Maruša Bradač

 
 
Studying dark matter...
One of the most important outstanding quests in cosmology is the understanding of the formation and evolution of galaxies and galaxy clusters. In particular, we seek to answer what the dark matter is and what are its properties, and how it shapes galaxies and galaxy clusters through cosmic time. Whereas the currently accepted 
paradigm for galaxy formation works well in general, some discrepancies between model predictions and observations (such as the abundance of substructure in halos, and dark matter profile shapes) still remain. 

The principal objective of my research is to study the dark matter and its properties over a variety of scales and environments. With accurate mass measurements of gravitational lensing by clusters and galaxies I will be able to constrain their dark matter profile and distribution. Following the pioneering example of the ``bullet'' cluster 1E0657-56 I  am studying more merging clusters; these are ideal laboratories for distinguishing between CDM and other scenarios (warm dark matter, self-interacting dark matter, modified gravity, etc.) that have been proposed to resolve the CDM crises or to eliminate the need for dark matter altogether. 

``Science is a collaborative effort, between us and the universe. We propose ideas, the universe smacks them down -- or occasionally agrees (S. Caroll).''




Studying dark matter continues...

How do we find more Bullet-like clusters? I wish it was as easy as this:

















But with a bit more hard work we now have not only two colliding clusters of galaxies, but four that are all telling us the same story. Dark matter is all around us and it is weird.  We have recently discovered second system where two clusters of galaxies have collided, making visible (ordinary, regular, baryonic) matter separate from the dark matter component, allowing us to study the properties of the later...



Read more about it here. Or follow  links in wikipedia...

Read the article published in ApJ here.
 

The color composite of the bullet cluster. The two clusters (their galaxies are predominantly  the yellowish ones in this image) have smashed through each other with 15 million kilometers per hour (10 million miles per hour). The dominant mass component (dark matter, blue) has separated from the dominant luminous material (hot gas, red).  Credit: NASA Press Release; X-ray NASA/CXC/CfA Optical: NASA/STScI; Magellan/U.Arizona; [Clowe et al 2006, Bradač et al 2006]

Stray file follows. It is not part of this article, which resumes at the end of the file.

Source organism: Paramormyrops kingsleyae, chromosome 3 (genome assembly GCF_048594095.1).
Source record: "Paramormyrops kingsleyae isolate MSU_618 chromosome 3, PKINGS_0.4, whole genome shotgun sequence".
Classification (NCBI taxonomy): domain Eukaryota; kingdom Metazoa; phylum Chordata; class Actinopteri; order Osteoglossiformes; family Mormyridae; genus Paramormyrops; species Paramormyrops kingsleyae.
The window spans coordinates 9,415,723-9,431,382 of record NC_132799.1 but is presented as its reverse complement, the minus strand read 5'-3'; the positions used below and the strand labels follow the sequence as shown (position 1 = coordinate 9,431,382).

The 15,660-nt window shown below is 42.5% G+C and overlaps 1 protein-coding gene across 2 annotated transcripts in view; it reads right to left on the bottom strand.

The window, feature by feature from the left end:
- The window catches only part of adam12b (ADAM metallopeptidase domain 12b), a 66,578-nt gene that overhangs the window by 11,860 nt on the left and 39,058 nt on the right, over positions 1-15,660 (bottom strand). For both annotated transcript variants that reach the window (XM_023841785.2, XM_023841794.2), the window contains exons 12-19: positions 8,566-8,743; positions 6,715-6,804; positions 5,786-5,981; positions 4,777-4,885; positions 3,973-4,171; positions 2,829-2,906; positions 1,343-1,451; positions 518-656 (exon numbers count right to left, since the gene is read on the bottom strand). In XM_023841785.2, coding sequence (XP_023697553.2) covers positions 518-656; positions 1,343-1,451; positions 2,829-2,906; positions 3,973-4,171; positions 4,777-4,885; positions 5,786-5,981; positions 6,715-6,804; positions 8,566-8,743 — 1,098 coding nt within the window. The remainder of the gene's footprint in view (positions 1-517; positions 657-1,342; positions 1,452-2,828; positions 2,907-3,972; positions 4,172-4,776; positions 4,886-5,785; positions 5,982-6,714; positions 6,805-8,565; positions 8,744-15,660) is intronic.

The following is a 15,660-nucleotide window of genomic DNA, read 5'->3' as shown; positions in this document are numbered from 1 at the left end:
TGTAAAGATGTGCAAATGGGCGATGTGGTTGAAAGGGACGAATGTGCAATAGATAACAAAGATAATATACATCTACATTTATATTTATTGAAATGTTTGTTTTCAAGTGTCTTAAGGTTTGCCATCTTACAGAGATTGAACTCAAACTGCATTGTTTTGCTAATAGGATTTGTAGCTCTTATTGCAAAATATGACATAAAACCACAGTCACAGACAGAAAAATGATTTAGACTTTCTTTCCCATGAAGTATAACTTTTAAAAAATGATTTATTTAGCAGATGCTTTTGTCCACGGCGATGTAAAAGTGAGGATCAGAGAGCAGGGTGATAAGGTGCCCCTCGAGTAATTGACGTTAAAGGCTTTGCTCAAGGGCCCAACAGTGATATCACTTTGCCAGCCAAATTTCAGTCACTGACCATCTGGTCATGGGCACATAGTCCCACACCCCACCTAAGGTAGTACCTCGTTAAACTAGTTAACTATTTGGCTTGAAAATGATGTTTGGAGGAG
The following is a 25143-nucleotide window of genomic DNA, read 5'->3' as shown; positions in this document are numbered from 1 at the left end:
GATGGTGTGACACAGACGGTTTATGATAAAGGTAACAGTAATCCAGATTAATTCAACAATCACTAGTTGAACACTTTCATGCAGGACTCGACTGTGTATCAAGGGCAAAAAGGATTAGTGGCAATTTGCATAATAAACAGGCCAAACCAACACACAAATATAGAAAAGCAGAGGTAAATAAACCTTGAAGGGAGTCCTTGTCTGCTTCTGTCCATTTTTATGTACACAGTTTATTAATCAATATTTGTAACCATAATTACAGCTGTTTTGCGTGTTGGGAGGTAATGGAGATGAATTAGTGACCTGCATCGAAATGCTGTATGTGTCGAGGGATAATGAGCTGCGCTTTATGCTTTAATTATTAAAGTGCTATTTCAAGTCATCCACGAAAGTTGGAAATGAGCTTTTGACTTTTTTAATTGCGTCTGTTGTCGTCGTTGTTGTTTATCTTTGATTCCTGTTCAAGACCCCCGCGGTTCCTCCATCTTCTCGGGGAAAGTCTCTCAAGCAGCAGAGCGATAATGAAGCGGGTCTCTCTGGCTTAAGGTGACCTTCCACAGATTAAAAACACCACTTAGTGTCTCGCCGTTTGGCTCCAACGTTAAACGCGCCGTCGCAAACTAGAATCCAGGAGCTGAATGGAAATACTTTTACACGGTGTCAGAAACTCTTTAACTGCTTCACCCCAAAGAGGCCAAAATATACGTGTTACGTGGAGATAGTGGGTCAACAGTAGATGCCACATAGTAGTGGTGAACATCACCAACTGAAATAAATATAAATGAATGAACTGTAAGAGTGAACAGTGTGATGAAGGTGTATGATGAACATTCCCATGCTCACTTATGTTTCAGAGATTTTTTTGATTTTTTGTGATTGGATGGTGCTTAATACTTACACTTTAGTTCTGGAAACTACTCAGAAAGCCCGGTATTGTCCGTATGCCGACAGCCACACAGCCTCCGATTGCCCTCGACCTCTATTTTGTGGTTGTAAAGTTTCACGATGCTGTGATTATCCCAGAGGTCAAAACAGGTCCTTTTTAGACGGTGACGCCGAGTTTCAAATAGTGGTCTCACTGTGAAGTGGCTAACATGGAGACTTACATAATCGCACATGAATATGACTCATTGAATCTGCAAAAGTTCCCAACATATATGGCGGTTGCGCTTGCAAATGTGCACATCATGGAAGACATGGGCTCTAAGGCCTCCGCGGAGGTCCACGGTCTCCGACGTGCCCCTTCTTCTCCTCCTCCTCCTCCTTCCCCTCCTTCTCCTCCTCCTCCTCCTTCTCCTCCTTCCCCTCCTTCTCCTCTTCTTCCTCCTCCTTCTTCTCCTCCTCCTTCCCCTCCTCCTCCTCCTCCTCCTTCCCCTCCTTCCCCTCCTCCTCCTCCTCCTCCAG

You can see a cool movie from John Wise and read much more on this at SLAC and NASA webpage.

and highest redshift Universe...
Galaxy clusters are not only useful to study dark matter. among other fantastic research one can do, clusters also act as gigantic magnifying glasses, again due to the gravitational lensing effect. Therefore we can observe fainter and more distant sources than would otherwise be possible. I use massive clusters as cosmic telescopes to explore the Universe in its infancy, by studying the sources responsible for reionization; an era  in which  the Universe should go from highly
neutral to highly ionized. After that period the universe becomes transparent for visible light and we mark it as the end of Dark Ages. We currently lack a full understanding of the exact properties of the sources responsible for this process,  to observe these sources we need to look very far back, at the time when the Universe was only about 400 million years old. I am currently studying these extremely faint sources, a task made possible through magnifying power of massive clusters through gravitational lensing effect. 
            
http://www.nasa.gov/mission_pages/chandra/news/08-111.htmlhttp://en.wikipedia.org/wiki/MACS_J0025.4-1222http://www.physics.ucsb.edu/~marusa/Papers/MACSJ0025.pdfhttp://www.slac.stanford.edu/~marusa/Work/clowe.pdfhttp://www.slac.stanford.edu/~marusa/Work/bradac_strong_weak_III.pdfhttp://www.slac.stanford.edu/~jwise/research/movies/HiResBullet.movhttp://home.slac.stanford.edu/pressreleases/2006/20060821.htmhttp://chandra.harvard.edu/press/06_releases/press_082106.htmlshapeimage_1_link_0shapeimage_1_link_1shapeimage_1_link_2shapeimage_1_link_3shapeimage_1_link_4shapeimage_1_link_5shapeimage_1_link_6shapeimage_1_link_7
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Department of Physics, University of California Davis

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Davis, CA 95616

U.S.A.

Phone: 1-(530) 752-6762

Fax:     1-(530) 752-4717

Email: marusa at physics.ucdavis.edu